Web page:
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Yiddish

Vladka Meed

Freedom fighter Vladka Meed smuggled dynamite into the Warsaw Ghetto to aid the Jewish uprising and helped children escape by hiding them in Christian homes.

Anna Margolin

Under the name Anna Margolin, Rosa Lebensboim wrote what critics called some of the finest Yiddish poetry of the earliest twentieth century.

Judith Pinta Mandelbaum

As both a leader of the Mizrachi Women’s Organization of America (Amit) and editor of its journals, Judith Pinta Mandelbaum shaped the organization for over forty years.

Birth of Adrienne Cooper, Performer and Interpreter of Yiddish Song

September 1, 1946

Adrienne Cooper was in a way the mother of the Yiddish revival.

Blume Lempel

Told repeatedly from an early age that girls were not worth educating and that uneducated people couldn’t be writers, Blume Lempel defied expectations to write beautiful, unusually modernist Yiddish literature.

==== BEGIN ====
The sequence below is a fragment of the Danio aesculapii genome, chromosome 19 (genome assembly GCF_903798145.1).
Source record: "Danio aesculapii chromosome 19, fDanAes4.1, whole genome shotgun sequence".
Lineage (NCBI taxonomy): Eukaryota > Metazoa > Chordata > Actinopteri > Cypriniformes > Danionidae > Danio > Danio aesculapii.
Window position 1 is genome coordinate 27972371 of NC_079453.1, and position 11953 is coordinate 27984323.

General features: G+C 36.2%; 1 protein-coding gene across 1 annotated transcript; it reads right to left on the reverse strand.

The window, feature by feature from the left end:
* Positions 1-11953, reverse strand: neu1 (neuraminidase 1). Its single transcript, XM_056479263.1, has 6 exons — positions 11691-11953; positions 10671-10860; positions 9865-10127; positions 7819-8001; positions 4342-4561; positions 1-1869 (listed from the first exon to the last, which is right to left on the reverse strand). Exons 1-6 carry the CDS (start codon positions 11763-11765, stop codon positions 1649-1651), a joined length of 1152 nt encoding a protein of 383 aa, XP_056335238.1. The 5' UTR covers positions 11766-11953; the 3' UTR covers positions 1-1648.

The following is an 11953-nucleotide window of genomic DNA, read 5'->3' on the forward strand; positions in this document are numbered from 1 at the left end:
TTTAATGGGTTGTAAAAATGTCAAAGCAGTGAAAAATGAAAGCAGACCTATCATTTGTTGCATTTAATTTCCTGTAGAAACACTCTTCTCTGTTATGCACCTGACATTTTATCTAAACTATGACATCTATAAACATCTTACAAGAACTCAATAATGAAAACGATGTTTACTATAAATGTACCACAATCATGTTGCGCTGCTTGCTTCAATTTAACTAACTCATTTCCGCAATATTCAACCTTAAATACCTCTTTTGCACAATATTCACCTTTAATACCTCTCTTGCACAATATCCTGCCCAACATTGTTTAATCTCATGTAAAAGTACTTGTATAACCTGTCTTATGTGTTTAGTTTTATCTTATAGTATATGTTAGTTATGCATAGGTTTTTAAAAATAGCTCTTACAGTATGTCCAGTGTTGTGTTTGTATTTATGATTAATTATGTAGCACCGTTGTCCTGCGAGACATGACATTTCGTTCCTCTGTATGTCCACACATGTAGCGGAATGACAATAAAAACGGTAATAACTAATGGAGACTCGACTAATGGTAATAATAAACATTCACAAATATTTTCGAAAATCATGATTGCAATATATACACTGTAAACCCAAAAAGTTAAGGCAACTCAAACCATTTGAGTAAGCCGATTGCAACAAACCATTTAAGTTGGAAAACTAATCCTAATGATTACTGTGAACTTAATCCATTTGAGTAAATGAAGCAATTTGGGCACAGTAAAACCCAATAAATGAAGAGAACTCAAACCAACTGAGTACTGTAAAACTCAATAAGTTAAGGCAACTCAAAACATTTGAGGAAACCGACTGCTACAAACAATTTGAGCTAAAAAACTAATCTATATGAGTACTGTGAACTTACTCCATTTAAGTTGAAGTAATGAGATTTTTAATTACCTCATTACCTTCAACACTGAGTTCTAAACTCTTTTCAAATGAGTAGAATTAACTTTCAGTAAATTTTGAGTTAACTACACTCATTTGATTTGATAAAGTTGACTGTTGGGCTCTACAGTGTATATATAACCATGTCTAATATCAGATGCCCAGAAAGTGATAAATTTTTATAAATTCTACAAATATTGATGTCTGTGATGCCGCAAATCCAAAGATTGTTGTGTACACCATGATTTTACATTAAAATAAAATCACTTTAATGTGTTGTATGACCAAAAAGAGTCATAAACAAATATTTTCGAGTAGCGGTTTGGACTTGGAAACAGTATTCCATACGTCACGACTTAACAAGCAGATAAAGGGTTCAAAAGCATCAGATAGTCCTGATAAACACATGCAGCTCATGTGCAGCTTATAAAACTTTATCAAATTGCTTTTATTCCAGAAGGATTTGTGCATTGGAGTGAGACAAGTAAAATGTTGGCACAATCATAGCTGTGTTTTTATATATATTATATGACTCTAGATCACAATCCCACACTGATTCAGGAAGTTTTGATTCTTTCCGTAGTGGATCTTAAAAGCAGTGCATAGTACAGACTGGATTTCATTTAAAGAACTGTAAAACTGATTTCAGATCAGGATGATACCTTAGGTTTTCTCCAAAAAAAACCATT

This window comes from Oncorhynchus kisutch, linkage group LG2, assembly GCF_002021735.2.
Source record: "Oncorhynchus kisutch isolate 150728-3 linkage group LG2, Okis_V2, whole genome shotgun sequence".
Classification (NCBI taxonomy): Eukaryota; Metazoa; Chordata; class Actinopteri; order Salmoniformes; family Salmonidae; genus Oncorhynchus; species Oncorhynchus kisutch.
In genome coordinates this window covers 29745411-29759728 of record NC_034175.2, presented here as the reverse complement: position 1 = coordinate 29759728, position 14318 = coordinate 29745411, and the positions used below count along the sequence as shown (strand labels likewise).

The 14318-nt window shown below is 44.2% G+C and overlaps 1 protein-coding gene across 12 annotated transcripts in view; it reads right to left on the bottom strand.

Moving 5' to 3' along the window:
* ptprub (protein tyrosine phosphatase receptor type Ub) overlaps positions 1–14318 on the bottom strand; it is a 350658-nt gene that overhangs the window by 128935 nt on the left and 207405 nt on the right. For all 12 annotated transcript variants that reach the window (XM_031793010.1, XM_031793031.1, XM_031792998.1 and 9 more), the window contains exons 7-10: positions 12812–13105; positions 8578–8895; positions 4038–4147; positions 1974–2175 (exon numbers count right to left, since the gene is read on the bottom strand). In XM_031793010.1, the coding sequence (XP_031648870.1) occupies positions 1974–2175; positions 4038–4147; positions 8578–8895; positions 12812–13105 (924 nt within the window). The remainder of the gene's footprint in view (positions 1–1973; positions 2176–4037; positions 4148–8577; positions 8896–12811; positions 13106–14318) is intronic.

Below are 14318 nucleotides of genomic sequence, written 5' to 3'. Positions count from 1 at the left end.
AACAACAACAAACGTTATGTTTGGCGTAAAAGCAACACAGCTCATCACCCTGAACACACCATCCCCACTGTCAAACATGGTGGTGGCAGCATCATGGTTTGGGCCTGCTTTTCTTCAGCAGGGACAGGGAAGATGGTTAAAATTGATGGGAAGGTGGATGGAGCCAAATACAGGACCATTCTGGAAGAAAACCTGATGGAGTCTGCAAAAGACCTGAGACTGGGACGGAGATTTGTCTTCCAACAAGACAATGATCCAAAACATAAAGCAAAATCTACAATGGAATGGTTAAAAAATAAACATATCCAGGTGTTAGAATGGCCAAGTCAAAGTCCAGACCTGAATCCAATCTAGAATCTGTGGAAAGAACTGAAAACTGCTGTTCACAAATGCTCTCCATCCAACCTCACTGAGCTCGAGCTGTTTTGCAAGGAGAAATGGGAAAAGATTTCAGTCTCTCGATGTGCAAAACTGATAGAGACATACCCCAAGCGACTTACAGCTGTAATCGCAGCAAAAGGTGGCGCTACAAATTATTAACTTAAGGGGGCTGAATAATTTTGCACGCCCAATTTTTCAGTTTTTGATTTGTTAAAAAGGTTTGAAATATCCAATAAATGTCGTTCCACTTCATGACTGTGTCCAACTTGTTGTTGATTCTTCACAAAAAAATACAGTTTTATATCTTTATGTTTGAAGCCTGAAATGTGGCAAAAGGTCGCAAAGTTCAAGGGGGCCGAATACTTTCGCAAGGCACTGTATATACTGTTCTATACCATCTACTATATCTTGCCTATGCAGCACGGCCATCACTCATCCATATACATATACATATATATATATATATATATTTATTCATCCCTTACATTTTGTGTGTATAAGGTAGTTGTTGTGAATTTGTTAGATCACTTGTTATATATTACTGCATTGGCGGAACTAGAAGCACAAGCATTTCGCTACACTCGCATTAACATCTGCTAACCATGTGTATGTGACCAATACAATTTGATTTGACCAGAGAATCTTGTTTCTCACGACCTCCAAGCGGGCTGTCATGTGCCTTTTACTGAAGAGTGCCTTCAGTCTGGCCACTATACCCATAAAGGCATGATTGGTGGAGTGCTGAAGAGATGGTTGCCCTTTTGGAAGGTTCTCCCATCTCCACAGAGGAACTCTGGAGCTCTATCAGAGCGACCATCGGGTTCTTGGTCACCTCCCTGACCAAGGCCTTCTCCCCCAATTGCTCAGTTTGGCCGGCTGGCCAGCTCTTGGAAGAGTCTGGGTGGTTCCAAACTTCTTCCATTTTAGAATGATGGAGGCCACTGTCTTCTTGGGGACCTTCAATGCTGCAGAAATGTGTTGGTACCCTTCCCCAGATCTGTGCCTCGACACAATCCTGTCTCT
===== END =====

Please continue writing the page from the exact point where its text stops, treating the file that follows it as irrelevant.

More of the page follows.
Malka Lee

Malka Lee’s lyrical Yiddish poems won over both critics and general American Jewish audiences, but it was her work dedicated to the family she lost in the Holocaust that had the most lasting impact.

Fania Mindell arrested for distributing birth control material.

October 26, 1916

Fania Mindell, Margaret Sanger, and Ethel Byrne opened the first birth control clinic in the United States in Brooklyn in 1916.

Miriam Kressyn

Miriam Kressyn was that rare talent known as much for her performances as for her work offstage as a historian of the Yiddish theater.

Isa Kremer

A former star of the Russian Imperial Opera, Isa Kremer insisted on singing Yiddish songs to instill pride in Jewish audiences despite rampant anti-Semitism.

Lyalya Kaufman

The daughter of the acclaimed writer Sholom Aleichem and the mother of celebrated novelist Bel Kaufman, Lyalya Kaufman was revered in her own right for her thousands of vignettes and short stories in Yiddish.

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How to cite this page

Jewish Women's Archive. "Yiddish." (Viewed on December 16, 2017) <https://jwa.org/topics/yiddish>.

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